An Incredibly High Ideal

Today’s post is another excerpt from Full Quiver’s book, “Come My Beloved: Inspiring Stories of Catholic Courtship.” Chris and Micki share how their courtship began:

Chris: We were sitting at our mutual friends’ house, talking about courtship and marriage. Somehow or another, she said that she wouldn’t marry someone who didn’t love her enough to save himself for her even before they met. He absolutely had to be a virgin. That struck me as an incredibly high ideal. But also – and I think this is why she thought I was argumentative and pompous – I got a little bit defensive about what she was saying. When I was younger, and wasn’t well-formed religiously, I came pretty close to falling in that area, and not saving myself for the girl I’d eventually marry. But I see now that the grace of God preserved me in that. So I was argumentative, because I wanted to defend myself and where I had been when I was younger. That’s why I posed questions like, “What if somebody only fell once, and it was many years ago, and they really regret it now, and they repented of it and never did it again?” She kept insisting that no, that wasn’t good enough for her. The person had to have saved himself for her.

Micki: I explained that I could still be friends with that person. I wouldn’t judge that person. We can still be best buds for life. But I wouldn’t marry that person, because he didn’t love me enough to wait for me.

Chris: My first thought was “good luck with that.” Her ideals seemed a little too high, and she didn’t seem flexible enough. But after I’d left, and had the chance to reflect, I was really inspired by what she’d said. Partly, it was because I realized, “Hey! I still do qualify!” and that this is a woman who is a pearl of extremely high price. She knows that she’s worth a lot (and not in an arrogant way). She knows her value and her dignity, and she’s not going to allow herself to be bought cheaply. She wasn’t going to be given away to just any guy who came along.

Micki: I was not desperate. I was not looking for a man and I was going to wait until I found the right one.

Chris: Right. I concluded that Micki was a person who was worth striving to get to know, and to see if something could really happen with her. That was why I was so dogged in calling her, and why I continued to call for a month. It helped that she didn’t let on that she wasn’t interested. So I thought, Wow, she keeps taking my calls. She keeps staying on the phone with me for an hour and a half. She must really be interested in me. Of course, she wasn’t, but I didn’t know that. That’s what kept me going through that month or whatever it was before we actually got together for our first date.

Micki: We met on November 20th of 1993 and we went out for the first time on January 6th of 1994. I should explain a little more why I said what I did about not marrying someone who didn’t love me enough to wait for me. Something happened when I was 16, just kind of by happenstance. I was laying in bed one night, and I just prayed (and I’m sure it was the grace of God that inspired me to pray this), “Dear God, please help me to save myself for the man that I’m going to marry, and please help me to wait for marriage.” That simple prayer kept me out of a lot of trouble as I got older and went through life. When I was in college, someone had said, “Start praying now for whomever it is you’re going to marry.” So, probably freshman or sophomore year, I started praying, “Dear God, please bless whoever it is you have for me to marry.” And I might have even added, “Please help him to love me enough, even now, to save himself for me, even though he doesn’t know me yet.”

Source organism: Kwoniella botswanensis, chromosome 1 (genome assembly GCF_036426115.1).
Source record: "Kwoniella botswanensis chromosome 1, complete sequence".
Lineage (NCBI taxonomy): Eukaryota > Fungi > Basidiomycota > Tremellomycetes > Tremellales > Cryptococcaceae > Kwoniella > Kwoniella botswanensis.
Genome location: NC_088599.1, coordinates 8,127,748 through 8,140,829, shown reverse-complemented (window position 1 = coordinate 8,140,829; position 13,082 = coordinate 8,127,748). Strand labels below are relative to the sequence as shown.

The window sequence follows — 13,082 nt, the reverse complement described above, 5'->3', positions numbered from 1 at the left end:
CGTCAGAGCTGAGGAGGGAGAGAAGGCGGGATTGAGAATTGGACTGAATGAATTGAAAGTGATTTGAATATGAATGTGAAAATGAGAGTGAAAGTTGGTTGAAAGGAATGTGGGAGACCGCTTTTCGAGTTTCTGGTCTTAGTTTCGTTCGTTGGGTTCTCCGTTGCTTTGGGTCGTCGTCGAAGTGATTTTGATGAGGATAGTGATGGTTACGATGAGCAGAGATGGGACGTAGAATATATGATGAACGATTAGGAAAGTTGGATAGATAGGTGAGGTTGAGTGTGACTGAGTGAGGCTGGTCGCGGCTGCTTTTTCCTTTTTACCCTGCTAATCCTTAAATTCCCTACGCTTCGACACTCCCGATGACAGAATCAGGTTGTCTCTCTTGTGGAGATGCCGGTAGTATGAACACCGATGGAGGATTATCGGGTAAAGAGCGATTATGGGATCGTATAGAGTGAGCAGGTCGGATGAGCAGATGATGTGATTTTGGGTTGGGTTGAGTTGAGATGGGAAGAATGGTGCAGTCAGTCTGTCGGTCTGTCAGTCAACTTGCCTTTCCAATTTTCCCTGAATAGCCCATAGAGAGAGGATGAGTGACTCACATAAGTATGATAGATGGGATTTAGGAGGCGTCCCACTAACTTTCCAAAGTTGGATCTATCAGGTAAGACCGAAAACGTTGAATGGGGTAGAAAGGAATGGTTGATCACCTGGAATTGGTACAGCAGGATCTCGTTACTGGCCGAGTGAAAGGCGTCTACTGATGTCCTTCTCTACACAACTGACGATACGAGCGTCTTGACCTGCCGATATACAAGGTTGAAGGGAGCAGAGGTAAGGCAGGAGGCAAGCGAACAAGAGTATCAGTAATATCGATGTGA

When Chris started calling, I tried to find a way to gently tip him off that I wanted him to stop calling. I kept dropping these little hints that had always worked before to scare guys off…like, “I’ve already got my wedding dress, because it was on sale 75 percent off when I was a second year law student, and I couldn’t pass that up.” Usually, guys would say, “She’s scary.” But he said, “Wow, what does it look like?”

Chris: You’re thrifty.

Micki: Rats, that didn’t work. So the next phone conversation, I say, “My dad has hated every guy I’ve ever dated.” He said, “Oh, you just haven’t brought the right guy home yet.” Darn, that didn’t work either.

Chris: I had encountered fathers much worse. I was confident with anything her dad could throw at me.

Micki: But my ace in the hole was always, “When I get married, I want to have four kids.” I was a Protestant at the time, so four kids seemed like a whole lot of children. He said to me, “What? Only four?” I said, “How many kids do you want to have when you get married?” He said, “Oh, 10, 12, however many God sends me.” I had the same reaction to that that he had when I said “I’m not marrying someone who hasn’t saved himself for me.” I thought, man, this guy is crazy. But later on when I reflected on it, I realized this guy values family. He likes kids. Maybe I’d better rethink trying to blow this guy off. That was the beginning of the turning point.

Chris and Micki have been married for 15 years and have four children. This is an excerpt from their story “An Incredibly High Ideal” in Come My Beloved: Inspiring Stories of Catholic Courtship, to be published this June.

Photo and Text copyright 2011 Full Quiver Publishing

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2 thoughts on “An Incredibly High Ideal

  1. Pingback: Come My Beloved: Inspiring Stories of Catholic Courtship « Plot Line and Sinker

  2. Pingback: #FREE on Kindle: Come My Beloved: Inspiring Stories of Catholic Courtship | Plot Line and Sinker (Ellen Gable, Author)

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